Cautionary Tales: Jonathan Durden’s unique delivery of bad news
I’m not the only media agency leader that has some embarrassing stories up their sleeve about they’ve learned from failure, writes the What’s Possible Group CEO
“Learn from the mistakes of others. You can’t live long enough to make them all yourself”
… as Eleanor Roosevelt once said.
Regular Mediatel News readers may recall me trying to live by that dictum. A couple of weeks ago I shared how I hired my first PA so ineptly, I had to let her go 24 hours after she started.
Well, that struck a chord with the editor who has asked me to gather tales of embarrassing failure from other agency leaders. Many of whom, it turns out, are very willing to share.
I’ve been listening to quite a few crackers from around the media world and will share them with you over the coming months. It’s been a giggle already – I’m going to enjoy this. Hopefully you will too.
In the spotlight this time is Jonathan Durden (pictured, above). Creative media legend and the ‘D’ in ‘PHD’. Jonathan shared some great ones – some are in the bank for later – but the first is almost the opposite of mine.
When you look at the global behemoth that PHD is now, it’s easy to forget that it was a three-man start-up once.
Its trajectory was stellar (launch to sale in just six years) based largely on the special ethos the founders were passionate about: creativity, making PHD a happy workplace and treating people like adults.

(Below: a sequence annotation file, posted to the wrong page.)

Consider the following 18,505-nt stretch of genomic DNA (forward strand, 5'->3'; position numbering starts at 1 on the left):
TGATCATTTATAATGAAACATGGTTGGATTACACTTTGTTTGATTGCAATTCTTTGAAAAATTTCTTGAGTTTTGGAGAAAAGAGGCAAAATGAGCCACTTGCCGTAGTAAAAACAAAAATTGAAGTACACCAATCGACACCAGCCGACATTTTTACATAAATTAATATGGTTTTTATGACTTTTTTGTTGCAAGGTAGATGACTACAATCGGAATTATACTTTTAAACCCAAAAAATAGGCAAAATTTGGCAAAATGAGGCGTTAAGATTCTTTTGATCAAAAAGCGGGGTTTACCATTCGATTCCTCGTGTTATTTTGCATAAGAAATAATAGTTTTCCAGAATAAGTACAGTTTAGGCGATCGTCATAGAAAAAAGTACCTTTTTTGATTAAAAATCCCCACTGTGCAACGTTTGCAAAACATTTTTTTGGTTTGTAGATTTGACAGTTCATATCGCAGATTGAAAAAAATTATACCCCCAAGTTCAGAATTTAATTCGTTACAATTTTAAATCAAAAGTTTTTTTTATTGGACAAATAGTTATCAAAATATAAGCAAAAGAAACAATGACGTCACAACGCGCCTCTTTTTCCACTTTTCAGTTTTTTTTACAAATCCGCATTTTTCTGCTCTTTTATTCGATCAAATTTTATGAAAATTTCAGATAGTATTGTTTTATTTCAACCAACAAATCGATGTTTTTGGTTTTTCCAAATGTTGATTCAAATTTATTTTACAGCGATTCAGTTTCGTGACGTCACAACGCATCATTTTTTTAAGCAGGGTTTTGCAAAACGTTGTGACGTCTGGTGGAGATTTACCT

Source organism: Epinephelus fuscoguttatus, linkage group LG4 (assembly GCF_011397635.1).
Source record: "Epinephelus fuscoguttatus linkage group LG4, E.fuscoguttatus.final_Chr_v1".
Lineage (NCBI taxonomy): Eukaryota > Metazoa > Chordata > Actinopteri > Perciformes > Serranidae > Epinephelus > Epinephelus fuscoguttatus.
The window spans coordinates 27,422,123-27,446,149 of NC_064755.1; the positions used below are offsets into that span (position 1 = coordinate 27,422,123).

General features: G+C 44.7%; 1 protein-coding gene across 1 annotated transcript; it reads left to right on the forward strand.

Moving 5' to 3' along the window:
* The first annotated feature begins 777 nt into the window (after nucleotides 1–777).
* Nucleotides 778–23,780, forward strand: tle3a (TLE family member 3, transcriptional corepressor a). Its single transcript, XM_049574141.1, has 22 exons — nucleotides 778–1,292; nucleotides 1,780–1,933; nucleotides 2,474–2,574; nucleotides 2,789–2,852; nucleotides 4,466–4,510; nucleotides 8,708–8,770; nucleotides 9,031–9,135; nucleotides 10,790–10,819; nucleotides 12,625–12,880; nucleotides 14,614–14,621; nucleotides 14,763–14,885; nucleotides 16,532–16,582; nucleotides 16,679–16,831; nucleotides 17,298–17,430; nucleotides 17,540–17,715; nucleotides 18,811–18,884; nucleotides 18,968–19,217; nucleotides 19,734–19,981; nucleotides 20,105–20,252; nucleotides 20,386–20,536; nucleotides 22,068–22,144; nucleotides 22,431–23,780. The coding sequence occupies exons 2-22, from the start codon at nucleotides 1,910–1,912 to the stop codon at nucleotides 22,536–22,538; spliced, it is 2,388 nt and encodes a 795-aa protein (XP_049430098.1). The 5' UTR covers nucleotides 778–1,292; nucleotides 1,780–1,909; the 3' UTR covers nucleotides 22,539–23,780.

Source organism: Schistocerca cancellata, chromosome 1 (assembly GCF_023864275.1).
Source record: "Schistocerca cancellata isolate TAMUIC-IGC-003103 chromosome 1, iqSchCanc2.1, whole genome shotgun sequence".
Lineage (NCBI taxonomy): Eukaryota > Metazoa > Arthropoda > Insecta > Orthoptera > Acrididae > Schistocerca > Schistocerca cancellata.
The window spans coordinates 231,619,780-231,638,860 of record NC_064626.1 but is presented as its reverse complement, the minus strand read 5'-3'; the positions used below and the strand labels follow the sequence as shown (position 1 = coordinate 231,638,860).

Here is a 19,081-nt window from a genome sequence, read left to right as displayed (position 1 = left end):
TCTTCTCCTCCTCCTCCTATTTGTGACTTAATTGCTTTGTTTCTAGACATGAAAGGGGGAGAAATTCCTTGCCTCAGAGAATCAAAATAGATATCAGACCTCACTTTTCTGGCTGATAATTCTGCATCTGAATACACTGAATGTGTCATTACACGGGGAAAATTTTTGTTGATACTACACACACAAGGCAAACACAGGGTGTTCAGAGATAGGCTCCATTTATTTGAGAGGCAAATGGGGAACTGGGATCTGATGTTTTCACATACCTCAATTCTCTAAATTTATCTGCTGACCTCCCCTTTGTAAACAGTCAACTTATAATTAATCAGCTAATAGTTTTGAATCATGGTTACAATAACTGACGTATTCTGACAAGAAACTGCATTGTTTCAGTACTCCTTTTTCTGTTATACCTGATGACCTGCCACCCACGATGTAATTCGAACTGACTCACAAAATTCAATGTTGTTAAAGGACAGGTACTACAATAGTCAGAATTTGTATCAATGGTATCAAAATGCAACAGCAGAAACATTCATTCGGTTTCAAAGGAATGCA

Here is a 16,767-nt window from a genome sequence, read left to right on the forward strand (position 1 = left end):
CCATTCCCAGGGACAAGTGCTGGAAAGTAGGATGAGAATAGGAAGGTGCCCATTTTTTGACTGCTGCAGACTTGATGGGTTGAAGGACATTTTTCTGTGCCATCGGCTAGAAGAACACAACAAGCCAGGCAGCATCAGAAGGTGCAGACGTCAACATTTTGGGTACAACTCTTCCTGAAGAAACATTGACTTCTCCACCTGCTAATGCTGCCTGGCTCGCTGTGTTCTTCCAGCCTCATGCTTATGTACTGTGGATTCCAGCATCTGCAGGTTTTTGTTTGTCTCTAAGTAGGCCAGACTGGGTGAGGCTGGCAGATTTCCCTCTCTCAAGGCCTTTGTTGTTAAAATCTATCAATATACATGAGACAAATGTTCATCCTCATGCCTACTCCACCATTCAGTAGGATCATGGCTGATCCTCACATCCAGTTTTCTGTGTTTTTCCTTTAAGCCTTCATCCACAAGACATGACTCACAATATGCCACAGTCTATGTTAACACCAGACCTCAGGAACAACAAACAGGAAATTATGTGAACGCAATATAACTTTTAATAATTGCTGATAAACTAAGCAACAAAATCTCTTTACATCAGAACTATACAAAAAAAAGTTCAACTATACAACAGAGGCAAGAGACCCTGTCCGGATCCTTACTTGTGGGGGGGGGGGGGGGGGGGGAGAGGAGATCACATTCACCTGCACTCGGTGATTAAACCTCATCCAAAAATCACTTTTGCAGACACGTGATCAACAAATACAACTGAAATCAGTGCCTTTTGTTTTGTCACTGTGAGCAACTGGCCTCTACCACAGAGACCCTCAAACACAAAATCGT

But the founders hadn’t agreed who would take the inevitable tough decisions. So, when they got it wrong on an early hire, no one, in Jonathan’s words, was ready to “bite the bullet”.
They had hired a senior person and realised quite quickly that it “wasn’t right”. The individual was underperforming. Something had to be done.
So, did they nominate someone to have the difficult but necessary conversation? Tell the person it wasn’t working and negotiate an elegant exit?
Er… not quite.
Instead, they promoted said person… to the board!
The hope was the “extra responsibility would mean they sorted out their attitude and performance”.
Well, you know what happened next…
Inevitably, things didn’t improve. The eventual exit was messier and more painful by far. A much worse “bullet to bite”.
So, Jonathan realised this couldn’t go on. He decided he would have to toughen up in future. If he needed to have a difficult conversation, he wouldn’t shy away.
In fact, he developed his own style of letting someone go. In his words: “I’d take them to lunch, and I’d start crying before they did. When they saw how upset I was, they’d usually feel sorrier for me!”
Well – whatever gets the job done Jonathan. Thanks for sharing!
Letting someone go is never an enjoyable experience for anyone involved, but as Jonathan’s story perfectly illustrates – the worst option is to put it off and hope things improve.
I’ve had to do my fair share over the years, and I’ve found it goes best if you:
- Be prepared – work out what you want to say, take guidance from HR and prepare a package so you have it ready to offer straightaway
- Get straight to the point when you meet
- Remember there’s a human being in front of you – and treat their feelings as the most important consideration
- Be as generous as you are able
- Be honest and clear about your reasons
- And most of all – it’s a small industry. Remember that more likely than not, you will be seeing each other again!
If you’d like to let the world learn from your howlers – email me at email@example.com